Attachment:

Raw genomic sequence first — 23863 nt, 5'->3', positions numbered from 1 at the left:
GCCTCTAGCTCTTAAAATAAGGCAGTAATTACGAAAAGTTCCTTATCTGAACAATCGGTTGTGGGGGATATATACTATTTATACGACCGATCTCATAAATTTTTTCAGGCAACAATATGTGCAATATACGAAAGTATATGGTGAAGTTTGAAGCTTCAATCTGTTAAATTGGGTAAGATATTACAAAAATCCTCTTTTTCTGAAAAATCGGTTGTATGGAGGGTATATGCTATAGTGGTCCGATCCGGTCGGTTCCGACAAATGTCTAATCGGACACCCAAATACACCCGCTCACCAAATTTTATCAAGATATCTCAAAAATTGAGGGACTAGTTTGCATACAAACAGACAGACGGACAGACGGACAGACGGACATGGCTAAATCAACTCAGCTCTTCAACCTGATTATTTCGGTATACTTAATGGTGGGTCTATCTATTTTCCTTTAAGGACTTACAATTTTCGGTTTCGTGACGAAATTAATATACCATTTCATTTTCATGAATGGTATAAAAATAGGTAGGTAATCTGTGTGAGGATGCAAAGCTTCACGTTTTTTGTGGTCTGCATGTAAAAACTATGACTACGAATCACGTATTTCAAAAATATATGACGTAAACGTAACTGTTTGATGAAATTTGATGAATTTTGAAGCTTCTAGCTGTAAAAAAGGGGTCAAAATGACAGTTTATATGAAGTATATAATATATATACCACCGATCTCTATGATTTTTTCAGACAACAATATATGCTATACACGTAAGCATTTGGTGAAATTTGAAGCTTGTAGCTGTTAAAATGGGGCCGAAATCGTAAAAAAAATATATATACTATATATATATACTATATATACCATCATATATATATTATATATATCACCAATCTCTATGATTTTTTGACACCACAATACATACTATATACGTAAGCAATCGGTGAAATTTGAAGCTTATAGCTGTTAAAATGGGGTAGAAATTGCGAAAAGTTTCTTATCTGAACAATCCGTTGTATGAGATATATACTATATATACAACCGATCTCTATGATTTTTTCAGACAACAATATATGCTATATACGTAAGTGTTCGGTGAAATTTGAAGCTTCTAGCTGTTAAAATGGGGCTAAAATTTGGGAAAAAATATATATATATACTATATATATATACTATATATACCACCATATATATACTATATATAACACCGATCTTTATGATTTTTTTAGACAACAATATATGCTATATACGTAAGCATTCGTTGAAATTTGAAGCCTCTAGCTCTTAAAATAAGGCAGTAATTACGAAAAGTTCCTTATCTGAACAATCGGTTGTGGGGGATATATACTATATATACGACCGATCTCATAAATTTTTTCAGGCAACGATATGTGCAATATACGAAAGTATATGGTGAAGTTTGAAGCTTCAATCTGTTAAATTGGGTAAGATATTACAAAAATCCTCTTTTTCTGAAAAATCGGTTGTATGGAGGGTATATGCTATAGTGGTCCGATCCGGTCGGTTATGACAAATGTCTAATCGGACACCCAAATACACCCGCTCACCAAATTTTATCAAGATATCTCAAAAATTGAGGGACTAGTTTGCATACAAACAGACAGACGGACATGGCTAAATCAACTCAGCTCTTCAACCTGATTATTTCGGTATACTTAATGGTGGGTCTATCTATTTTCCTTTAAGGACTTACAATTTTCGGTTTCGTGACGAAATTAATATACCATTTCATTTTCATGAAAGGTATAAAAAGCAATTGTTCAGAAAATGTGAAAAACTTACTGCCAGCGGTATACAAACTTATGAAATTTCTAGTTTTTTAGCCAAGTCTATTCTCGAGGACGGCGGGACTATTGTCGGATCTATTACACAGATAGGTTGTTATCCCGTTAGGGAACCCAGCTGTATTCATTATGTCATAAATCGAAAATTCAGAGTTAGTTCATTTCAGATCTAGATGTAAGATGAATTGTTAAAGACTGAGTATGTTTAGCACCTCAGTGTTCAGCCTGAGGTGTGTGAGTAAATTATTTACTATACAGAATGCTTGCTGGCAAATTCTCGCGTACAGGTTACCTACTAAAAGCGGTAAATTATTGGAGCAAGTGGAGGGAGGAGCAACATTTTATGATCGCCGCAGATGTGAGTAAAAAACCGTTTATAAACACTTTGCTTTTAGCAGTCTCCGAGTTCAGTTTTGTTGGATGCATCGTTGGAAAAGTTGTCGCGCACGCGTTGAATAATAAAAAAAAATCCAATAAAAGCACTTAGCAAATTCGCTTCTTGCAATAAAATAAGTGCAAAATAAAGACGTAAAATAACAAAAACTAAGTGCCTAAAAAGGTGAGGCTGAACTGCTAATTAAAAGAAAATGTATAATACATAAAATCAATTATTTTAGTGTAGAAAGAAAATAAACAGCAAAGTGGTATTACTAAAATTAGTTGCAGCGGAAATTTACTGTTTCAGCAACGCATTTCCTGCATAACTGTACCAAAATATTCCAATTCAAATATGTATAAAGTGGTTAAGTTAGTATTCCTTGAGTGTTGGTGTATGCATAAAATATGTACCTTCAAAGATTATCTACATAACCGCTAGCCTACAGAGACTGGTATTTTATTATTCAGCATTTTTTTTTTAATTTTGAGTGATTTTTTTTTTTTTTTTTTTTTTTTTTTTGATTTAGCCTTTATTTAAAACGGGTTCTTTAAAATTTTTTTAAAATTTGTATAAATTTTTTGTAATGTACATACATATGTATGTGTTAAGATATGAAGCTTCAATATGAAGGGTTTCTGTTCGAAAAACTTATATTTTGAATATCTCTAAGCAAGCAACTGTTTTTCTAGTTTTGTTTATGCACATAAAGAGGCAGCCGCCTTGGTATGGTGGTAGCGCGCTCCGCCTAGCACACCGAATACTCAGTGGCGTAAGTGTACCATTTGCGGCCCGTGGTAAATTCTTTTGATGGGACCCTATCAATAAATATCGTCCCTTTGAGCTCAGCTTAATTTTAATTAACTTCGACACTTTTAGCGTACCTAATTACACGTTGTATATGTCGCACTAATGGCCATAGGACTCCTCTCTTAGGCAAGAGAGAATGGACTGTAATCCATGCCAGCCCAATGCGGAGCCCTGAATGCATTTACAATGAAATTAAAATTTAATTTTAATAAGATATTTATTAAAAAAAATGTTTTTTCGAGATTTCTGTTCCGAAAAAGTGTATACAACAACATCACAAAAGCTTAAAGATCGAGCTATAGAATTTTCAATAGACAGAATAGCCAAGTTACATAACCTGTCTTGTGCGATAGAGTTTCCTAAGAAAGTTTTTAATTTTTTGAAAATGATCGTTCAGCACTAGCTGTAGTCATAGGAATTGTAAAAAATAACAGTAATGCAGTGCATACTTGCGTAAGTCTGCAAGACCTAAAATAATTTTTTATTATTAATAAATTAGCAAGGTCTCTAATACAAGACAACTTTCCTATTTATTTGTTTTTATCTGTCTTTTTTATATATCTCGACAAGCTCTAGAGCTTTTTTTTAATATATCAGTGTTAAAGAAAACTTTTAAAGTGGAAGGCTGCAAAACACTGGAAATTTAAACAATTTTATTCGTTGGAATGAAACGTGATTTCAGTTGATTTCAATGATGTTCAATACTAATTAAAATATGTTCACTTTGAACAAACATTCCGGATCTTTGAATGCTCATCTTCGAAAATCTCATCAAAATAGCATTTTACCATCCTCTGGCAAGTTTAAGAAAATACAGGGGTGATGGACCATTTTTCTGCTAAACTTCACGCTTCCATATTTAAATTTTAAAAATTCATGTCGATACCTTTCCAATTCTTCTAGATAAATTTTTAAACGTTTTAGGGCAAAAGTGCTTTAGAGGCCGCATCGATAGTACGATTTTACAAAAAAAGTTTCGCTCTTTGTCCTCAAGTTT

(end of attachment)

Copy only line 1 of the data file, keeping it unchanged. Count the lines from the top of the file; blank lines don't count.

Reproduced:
Raw genomic sequence first — 23863 nt, 5'->3', positions numbered from 1 at the left: